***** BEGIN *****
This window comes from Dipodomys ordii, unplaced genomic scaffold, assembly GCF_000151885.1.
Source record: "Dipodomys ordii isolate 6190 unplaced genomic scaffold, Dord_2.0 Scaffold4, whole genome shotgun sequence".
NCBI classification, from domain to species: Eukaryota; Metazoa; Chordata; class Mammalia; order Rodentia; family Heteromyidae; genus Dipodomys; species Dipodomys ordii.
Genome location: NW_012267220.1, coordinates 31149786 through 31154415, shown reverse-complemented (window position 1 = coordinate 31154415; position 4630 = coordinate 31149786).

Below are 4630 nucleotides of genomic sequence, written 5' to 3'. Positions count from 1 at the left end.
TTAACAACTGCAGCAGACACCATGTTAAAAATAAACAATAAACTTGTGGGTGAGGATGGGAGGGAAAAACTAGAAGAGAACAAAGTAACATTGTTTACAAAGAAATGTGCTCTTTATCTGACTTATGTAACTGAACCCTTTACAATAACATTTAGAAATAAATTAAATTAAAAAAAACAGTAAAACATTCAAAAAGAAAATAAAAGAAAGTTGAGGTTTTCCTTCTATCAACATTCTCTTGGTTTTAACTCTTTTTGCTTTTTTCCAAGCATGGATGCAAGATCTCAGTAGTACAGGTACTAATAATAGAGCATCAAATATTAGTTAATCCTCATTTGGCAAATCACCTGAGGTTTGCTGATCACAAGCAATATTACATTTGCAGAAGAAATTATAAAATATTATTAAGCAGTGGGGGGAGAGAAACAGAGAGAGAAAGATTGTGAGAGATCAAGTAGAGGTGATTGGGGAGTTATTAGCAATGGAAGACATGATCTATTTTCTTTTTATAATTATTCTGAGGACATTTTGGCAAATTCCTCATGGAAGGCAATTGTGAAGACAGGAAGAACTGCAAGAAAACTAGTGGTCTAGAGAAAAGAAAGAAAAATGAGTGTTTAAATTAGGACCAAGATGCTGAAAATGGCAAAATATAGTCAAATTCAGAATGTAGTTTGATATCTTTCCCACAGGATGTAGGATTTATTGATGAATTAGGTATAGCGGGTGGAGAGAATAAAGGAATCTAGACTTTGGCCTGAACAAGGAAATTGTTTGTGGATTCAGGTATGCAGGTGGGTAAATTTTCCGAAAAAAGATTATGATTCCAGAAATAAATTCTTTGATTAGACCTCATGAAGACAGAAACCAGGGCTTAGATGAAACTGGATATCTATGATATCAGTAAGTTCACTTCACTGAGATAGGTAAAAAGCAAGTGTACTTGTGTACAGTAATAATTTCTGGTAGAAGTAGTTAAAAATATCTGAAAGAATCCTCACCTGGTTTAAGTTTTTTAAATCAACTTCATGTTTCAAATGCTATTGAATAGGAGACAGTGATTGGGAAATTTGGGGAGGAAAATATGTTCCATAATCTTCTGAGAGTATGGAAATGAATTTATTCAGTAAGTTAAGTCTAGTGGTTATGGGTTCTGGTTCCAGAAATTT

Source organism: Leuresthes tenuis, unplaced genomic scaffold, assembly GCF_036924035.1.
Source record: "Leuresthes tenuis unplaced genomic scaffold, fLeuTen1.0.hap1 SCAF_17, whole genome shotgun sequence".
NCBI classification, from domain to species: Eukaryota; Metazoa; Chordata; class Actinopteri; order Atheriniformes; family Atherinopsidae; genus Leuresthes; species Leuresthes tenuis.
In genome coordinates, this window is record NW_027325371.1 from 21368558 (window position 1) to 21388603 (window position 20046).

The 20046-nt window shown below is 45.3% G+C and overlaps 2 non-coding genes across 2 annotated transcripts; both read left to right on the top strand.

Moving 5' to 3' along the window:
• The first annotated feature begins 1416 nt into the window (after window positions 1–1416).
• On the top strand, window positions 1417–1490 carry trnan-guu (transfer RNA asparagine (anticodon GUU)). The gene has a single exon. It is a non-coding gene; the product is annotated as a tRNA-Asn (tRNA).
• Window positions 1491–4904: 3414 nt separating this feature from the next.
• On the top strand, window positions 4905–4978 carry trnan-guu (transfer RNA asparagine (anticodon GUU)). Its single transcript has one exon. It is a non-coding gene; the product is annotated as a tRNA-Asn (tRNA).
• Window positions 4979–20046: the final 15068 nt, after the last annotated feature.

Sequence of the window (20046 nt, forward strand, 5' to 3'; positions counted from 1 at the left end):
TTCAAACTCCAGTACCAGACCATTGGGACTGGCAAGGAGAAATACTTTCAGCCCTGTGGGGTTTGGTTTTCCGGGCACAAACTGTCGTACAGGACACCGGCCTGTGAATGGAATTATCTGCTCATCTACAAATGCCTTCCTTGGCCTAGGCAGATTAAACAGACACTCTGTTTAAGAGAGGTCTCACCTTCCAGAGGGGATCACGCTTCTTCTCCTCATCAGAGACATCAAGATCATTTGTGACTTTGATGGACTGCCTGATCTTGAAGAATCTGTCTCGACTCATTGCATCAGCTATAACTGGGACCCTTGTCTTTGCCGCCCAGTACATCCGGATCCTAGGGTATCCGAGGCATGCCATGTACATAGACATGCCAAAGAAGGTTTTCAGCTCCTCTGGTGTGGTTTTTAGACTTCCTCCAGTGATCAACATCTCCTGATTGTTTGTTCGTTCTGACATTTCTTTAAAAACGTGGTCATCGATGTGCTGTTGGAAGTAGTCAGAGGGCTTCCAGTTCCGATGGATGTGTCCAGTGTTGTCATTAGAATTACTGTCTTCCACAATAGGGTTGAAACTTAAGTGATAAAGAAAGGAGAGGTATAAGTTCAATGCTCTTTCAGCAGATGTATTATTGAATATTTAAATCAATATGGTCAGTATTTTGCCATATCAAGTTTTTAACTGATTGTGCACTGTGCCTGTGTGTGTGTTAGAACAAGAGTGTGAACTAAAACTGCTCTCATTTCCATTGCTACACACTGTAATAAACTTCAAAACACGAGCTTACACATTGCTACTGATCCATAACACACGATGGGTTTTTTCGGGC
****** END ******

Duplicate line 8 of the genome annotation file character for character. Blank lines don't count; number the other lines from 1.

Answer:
Source record: "Leuresthes tenuis unplaced genomic scaffold, fLeuTen1.0.hap1 SCAF_17, whole genome shotgun sequence".